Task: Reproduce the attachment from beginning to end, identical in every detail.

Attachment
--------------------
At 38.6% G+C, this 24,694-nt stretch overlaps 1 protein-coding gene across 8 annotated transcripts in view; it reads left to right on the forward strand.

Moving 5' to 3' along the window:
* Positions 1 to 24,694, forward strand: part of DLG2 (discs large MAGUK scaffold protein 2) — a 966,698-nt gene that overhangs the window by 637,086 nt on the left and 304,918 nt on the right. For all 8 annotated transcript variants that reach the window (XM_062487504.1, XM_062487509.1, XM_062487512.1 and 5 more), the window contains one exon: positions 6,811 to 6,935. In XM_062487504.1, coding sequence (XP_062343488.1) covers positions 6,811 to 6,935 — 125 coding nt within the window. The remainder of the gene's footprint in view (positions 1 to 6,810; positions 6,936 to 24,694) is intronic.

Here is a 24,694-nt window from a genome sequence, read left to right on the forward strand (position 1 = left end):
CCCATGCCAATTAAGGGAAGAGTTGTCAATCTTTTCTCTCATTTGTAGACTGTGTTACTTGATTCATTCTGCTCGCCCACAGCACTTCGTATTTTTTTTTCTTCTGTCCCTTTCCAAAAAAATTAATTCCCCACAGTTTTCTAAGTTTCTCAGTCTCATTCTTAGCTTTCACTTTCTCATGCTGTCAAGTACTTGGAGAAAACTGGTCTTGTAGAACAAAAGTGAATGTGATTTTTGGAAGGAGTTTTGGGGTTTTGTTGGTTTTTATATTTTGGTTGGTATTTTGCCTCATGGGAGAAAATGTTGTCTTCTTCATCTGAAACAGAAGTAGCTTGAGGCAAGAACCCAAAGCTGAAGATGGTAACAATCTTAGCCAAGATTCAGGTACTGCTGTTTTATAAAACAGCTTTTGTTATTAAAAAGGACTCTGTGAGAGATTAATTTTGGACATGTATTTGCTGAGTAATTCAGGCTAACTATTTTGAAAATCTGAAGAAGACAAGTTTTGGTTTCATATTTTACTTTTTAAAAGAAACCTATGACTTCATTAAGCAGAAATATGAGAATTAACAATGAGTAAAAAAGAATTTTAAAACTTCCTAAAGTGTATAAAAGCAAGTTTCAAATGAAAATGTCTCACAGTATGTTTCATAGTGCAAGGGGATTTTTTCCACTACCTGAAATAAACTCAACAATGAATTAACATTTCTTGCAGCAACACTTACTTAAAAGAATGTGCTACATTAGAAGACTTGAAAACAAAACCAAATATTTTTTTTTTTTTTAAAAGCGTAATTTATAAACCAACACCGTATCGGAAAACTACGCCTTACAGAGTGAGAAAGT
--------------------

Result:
At 38.6% G+C, this 24,694-nt stretch overlaps 1 protein-coding gene across 8 annotated transcripts in view; it reads left to right on the forward strand.

Moving 5' to 3' along the window:
* Positions 1 to 24,694, forward strand: part of DLG2 (discs large MAGUK scaffold protein 2) — a 966,698-nt gene that overhangs the window by 637,086 nt on the left and 304,918 nt on the right. For all 8 annotated transcript variants that reach the window (XM_062487504.1, XM_062487509.1, XM_062487512.1 and 5 more), the window contains one exon: positions 6,811 to 6,935. In XM_062487504.1, coding sequence (XP_062343488.1) covers positions 6,811 to 6,935 — 125 coding nt within the window. The remainder of the gene's footprint in view (positions 1 to 6,810; positions 6,936 to 24,694) is intronic.

Here is a 24,694-nt window from a genome sequence, read left to right on the forward strand (position 1 = left end):
CCCATGCCAATTAAGGGAAGAGTTGTCAATCTTTTCTCTCATTTGTAGACTGTGTTACTTGATTCATTCTGCTCGCCCACAGCACTTCGTATTTTTTTTTCTTCTGTCCCTTTCCAAAAAAATTAATTCCCCACAGTTTTCTAAGTTTCTCAGTCTCATTCTTAGCTTTCACTTTCTCATGCTGTCAAGTACTTGGAGAAAACTGGTCTTGTAGAACAAAAGTGAATGTGATTTTTGGAAGGAGTTTTGGGGTTTTGTTGGTTTTTATATTTTGGTTGGTATTTTGCCTCATGGGAGAAAATGTTGTCTTCTTCATCTGAAACAGAAGTAGCTTGAGGCAAGAACCCAAAGCTGAAGATGGTAACAATCTTAGCCAAGATTCAGGTACTGCTGTTTTATAAAACAGCTTTTGTTATTAAAAAGGACTCTGTGAGAGATTAATTTTGGACATGTATTTGCTGAGTAATTCAGGCTAACTATTTTGAAAATCTGAAGAAGACAAGTTTTGGTTTCATATTTTACTTTTTAAAAGAAACCTATGACTTCATTAAGCAGAAATATGAGAATTAACAATGAGTAAAAAAGAATTTTAAAACTTCCTAAAGTGTATAAAAGCAAGTTTCAAATGAAAATGTCTCACAGTATGTTTCATAGTGCAAGGGGATTTTTTCCACTACCTGAAATAAACTCAACAATGAATTAACATTTCTTGCAGCAACACTTACTTAAAAGAATGTGCTACATTAGAAGACTTGAAAACAAAACCAAATATTTTTTTTTTTTTTAAAAGCGTAATTTATAAACCAACACCGTATCGGAAAACTACGCCTTACAGAGTGAGAAAGT